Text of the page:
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Clin Cancer Res. 2018 Nov 15;24(22):5594-5601. doi: 10.1158/1078-0432.CCR-18-1496. Epub 2018 Jul 23.

KIM-1 as a Blood-Based Marker for Early Detection of Kidney Cancer: A Prospective Nested Case-Control Study.

Author information

1
International Agency for Research on Cancer (IARC), Lyon, France.
2
Department of Epidemiology and Biostatistics, Imperial College London, London, United Kingdom. david.muller@imperial.ac.uk rbhatt@bidmc.harvard.edu.
3
Department of Epidemiology and Biostatistics, Imperial College London, London, United Kingdom.
4
Department of Hygiene and Epidemiology, University of Ioannina School of Medicine, Ioannina, Greece.
5
Department of Epidemiology, German Institute of Human Nutrition Potsdam-Rehbruecke, Nuthetal, Germany.
6
Julius Center for Health Sciences and Primary Care, University Medical Center Utrecht, the Netherlands.
7
Institute for Risk Assessment Sciences, Utrecht University, the Netherlands.
8
Department of Public Health, Section for Epidemiology, Aarhus University, Denmark.
9
Department for Determinants of Chronic Diseases (DCD), National Institute for Public Health and the Environment (RIVM), Bilthoven, the Netherlands.
10
Department of Gastroenterology and Hepatology, University Medical Centre, Utrecht, the Netherlands.
11
Department of Social & Preventive Medicine, Faculty of Medicine, University of Malaya, Kuala Lumpur, Malaysia.
12
CESP, Faculté de Médecine, Université Paris-Sud, Faculté de médecine, UVSQ, INSERM, Université Paris-Saclay, Villejuif, France.
13
Gustave Roussy, Villejuif, France.
14
Laboratoire de Mathématiques Appliquées MAP5 (UMR CNRS 8145), Université Paris Descartes, Paris, France.
15
Hellenic Health Foundation, Athens, Greece.
16
Department of Clinical Sciences and Community Health Università degli Studi di Milano, Milan, Italy.
17
2nd Pulmonary Medicine Department, School of Medicine, National and Kapodistrian University of Athens, Attikon University Hospital, Haidari, Greece.
18
Cancer Risk Factors and Life-Style Epidemiology Unit, Cancer Research and Prevention Institute, ISPO, Florence, Italy.
19
Epidemiology and Prevention Unit Fondazione IRCCS Istituto Nazionale dei Tumori, Milan, Italy.
20
Dipartimento Di Medicina Clinica e Chirurgia, Federico II University, Naples, Italy.
21
Department of Community Medicine, Faculty of Health Sciences, University of Tromsø, The Arctic University of Norway, Tromsø, Norway.
22
Department of Research, Cancer Registry of Norway, Institute of Population-Based Cancer Research, Oslo, Norway.
23
Department of Medical Epidemiology and Biostatistics, Karolinska Institutet, Stockholm, Sweden.
24
Genetic Epidemiology Group, Folkhälsan Research Center, Helsinki, Finland.
25
Unit of Nutrition and Cancer, Cancer Epidemiology Research Program, Institut Catatlà d'Oncologia, L'Hospitalet de Llobregat, Spain.
26
Public Health Directorate, Asturias, Spain.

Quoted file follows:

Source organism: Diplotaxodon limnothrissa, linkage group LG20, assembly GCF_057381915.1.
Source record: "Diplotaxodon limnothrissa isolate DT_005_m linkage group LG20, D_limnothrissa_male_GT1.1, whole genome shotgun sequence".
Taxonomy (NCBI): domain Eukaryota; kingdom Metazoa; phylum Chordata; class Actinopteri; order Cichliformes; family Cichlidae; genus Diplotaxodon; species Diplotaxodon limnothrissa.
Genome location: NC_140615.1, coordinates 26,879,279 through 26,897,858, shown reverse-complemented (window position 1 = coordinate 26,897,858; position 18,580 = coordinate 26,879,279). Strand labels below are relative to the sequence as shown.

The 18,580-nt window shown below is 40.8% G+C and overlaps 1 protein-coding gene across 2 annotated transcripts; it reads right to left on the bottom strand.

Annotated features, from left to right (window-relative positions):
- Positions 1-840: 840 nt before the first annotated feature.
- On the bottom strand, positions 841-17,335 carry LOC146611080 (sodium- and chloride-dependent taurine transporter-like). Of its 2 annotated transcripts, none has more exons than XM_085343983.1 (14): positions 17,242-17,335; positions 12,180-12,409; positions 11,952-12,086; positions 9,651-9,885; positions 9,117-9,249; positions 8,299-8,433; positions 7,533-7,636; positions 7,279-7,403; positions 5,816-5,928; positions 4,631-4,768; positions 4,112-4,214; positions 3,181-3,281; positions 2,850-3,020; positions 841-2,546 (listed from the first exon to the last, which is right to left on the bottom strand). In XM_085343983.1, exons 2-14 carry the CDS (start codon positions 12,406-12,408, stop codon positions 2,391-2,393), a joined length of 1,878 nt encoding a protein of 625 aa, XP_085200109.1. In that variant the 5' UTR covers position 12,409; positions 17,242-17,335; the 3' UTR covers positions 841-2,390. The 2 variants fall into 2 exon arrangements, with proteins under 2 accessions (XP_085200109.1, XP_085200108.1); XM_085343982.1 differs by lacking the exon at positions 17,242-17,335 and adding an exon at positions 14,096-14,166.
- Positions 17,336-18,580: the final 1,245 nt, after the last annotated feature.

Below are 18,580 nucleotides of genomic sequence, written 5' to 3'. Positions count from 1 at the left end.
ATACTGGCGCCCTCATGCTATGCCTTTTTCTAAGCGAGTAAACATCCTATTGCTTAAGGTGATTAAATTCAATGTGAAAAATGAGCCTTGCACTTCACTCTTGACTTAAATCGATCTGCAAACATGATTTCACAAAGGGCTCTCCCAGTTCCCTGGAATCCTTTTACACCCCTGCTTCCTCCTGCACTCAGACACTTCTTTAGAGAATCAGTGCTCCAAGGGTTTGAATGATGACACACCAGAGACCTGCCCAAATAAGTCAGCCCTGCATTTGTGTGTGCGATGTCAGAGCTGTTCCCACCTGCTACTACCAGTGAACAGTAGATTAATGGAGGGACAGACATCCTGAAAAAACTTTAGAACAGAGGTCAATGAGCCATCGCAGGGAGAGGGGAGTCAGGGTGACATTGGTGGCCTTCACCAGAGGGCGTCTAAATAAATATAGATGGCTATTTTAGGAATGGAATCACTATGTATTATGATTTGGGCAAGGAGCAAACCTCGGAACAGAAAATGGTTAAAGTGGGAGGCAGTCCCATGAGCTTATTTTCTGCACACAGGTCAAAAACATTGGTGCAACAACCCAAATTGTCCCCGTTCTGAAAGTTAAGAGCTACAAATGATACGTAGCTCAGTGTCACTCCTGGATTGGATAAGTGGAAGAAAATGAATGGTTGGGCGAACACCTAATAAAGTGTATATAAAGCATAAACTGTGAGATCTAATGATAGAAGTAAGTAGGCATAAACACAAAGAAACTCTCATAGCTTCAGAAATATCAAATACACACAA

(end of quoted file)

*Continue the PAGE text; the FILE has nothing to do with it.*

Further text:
27
Escuela Andaluza de Salud Pública, Instituto de Investigación Biosanitaria ibs.GRANADA. Hospitales Universitarios de Granada/Universidad de Granada, Granada, Spain.
28
CIBER in Epidemiology and Public Health (CIBERESP), Madrid, Spain.
29
Department of Epidemiology, Regional Health Council, IMIB-Arrixaca, Murcia, Spain.
30
Department of Health and Social Sciences, Universidad de Murcia, Murcia, Spain.
31
Cancer Epidemiology Unit, Nuffield Department of Population Health, University of Oxford.
32
Department of Medicine, Division of Hematology and Oncology, Beth Israel Deaconess Medical Center, Boston, Massachusetts.
33
Brigham and Women's Hospital, Harvard Institutes of Medicine, Boston, Massachusetts.
34
Department of Medicine, Division of Hematology and Oncology, Beth Israel Deaconess Medical Center, Boston, Massachusetts. david.muller@imperial.ac.uk rbhatt@bidmc.harvard.edu.
#
Contributed equally

Abstract

Purpose: Renal cell carcinoma (RCC) has the potential for cure with surgery when diagnosed at an early stage. Kidney injury molecule-1 (KIM-1) has been shown to be elevated in the plasma of RCC patients. We aimed to test whether plasma KIM-1 could represent a means of detecting RCC prior to clinical diagnosis.Experimental Design: KIM-1 concentrations were measured in prediagnostic plasma from 190 RCC cases and 190 controls nested within a population-based prospective cohort study. Cases had entered the cohort up to 5 years before diagnosis, and controls were matched on cases for date of birth, date at blood donation, sex, and country. We applied conditional logistic regression and flexible parametric survival models to evaluate the association between plasma KIM-1 concentrations and RCC risk and survival.Results: The incidence rate ratio (IRR) of RCC for a doubling in KIM-1 concentration was 1.71 [95% confidence interval (CI), 1.44-2.03, P = 4.1 × 10-23], corresponding to an IRR of 63.3 (95% CI, 16.2-246.9) comparing the 80th to the 20th percentiles of the KIM-1 distribution in this sample. Compared with a risk model including known risk factors of RCC (age, sex, country, body mass index, and tobacco smoking status), a risk model additionally including KIM-1 substantially improved discrimination between cases and controls (area under the receiver-operating characteristic curve of 0.8 compared with 0.7). High plasma KIM-1 concentrations were also associated with poorer survival (P = 0.0053).Conclusions: Plasma KIM-1 concentrations could predict RCC incidence up to 5 years prior to diagnosis and were associated with poorer survival. Clin Cancer Res; 24(22); 5594-601. ©2018 AACR.

PMID:
30037816
PMCID:
PMC6239904
[Available on 2019-05-15]
DOI:
10.1158/1078-0432.CCR-18-1496

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